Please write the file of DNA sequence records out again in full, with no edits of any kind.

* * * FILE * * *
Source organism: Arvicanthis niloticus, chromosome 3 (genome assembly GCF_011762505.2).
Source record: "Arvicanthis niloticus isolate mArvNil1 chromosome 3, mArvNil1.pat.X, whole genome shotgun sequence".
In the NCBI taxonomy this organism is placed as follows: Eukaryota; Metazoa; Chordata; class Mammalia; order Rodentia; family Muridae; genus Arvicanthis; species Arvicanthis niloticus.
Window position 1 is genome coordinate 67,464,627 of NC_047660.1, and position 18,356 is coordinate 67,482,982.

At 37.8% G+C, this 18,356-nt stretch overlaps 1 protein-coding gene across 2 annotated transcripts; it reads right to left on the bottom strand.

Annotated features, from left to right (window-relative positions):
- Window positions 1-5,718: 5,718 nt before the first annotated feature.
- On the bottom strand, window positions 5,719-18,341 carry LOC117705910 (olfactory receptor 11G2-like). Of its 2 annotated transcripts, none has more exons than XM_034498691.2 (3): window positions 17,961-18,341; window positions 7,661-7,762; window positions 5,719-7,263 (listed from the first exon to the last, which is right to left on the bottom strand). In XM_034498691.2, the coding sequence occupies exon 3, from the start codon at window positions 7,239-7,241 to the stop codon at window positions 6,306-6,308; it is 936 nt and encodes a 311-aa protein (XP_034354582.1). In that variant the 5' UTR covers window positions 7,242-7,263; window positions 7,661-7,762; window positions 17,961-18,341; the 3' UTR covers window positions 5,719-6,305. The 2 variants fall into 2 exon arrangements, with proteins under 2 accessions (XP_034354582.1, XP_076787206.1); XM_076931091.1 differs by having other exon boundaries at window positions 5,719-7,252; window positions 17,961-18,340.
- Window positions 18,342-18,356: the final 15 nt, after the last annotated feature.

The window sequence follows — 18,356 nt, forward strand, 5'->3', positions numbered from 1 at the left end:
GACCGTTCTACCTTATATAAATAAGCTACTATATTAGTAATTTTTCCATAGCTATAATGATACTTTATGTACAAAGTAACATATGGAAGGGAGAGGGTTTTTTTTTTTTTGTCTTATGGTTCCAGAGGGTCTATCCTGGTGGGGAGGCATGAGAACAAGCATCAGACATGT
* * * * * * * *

Source organism: Arvicanthis niloticus, chromosome 3 (genome assembly GCF_011762505.2).
Source record: "Arvicanthis niloticus isolate mArvNil1 chromosome 3, mArvNil1.pat.X, whole genome shotgun sequence".
In the NCBI taxonomy this organism is placed as follows: Eukaryota; Metazoa; Chordata; class Mammalia; order Rodentia; family Muridae; genus Arvicanthis; species Arvicanthis niloticus.
Window position 1 is genome coordinate 67,464,627 of NC_047660.1, and position 18,356 is coordinate 67,482,982.

At 37.8% G+C, this 18,356-nt stretch overlaps 1 protein-coding gene across 2 annotated transcripts; it reads right to left on the bottom strand.

Annotated features, from left to right (window-relative positions):
- Window positions 1-5,718: 5,718 nt before the first annotated feature.
- On the bottom strand, window positions 5,719-18,341 carry LOC117705910 (olfactory receptor 11G2-like). Of its 2 annotated transcripts, none has more exons than XM_034498691.2 (3): window positions 17,961-18,341; window positions 7,661-7,762; window positions 5,719-7,263 (listed from the first exon to the last, which is right to left on the bottom strand). In XM_034498691.2, the coding sequence occupies exon 3, from the start codon at window positions 7,239-7,241 to the stop codon at window positions 6,306-6,308; it is 936 nt and encodes a 311-aa protein (XP_034354582.1). In that variant the 5' UTR covers window positions 7,242-7,263; window positions 7,661-7,762; window positions 17,961-18,341; the 3' UTR covers window positions 5,719-6,305. The 2 variants fall into 2 exon arrangements, with proteins under 2 accessions (XP_034354582.1, XP_076787206.1); XM_076931091.1 differs by having other exon boundaries at window positions 5,719-7,252; window positions 17,961-18,340.
- Window positions 18,342-18,356: the final 15 nt, after the last annotated feature.

The window sequence follows — 18,356 nt, forward strand, 5'->3', positions numbered from 1 at the left end:
GACCGTTCTACCTTATATAAATAAGCTACTATATTAGTAATTTTTCCATAGCTATAATGATACTTTATGTACAAAGTAACATATGGAAGGGAGAGGGTTTTTTTTTTTTTGTCTTATGGTTCCAGAGGGTCTATCCTGGTGGGGAGGCATGAGAACAAGCATCAGACATGT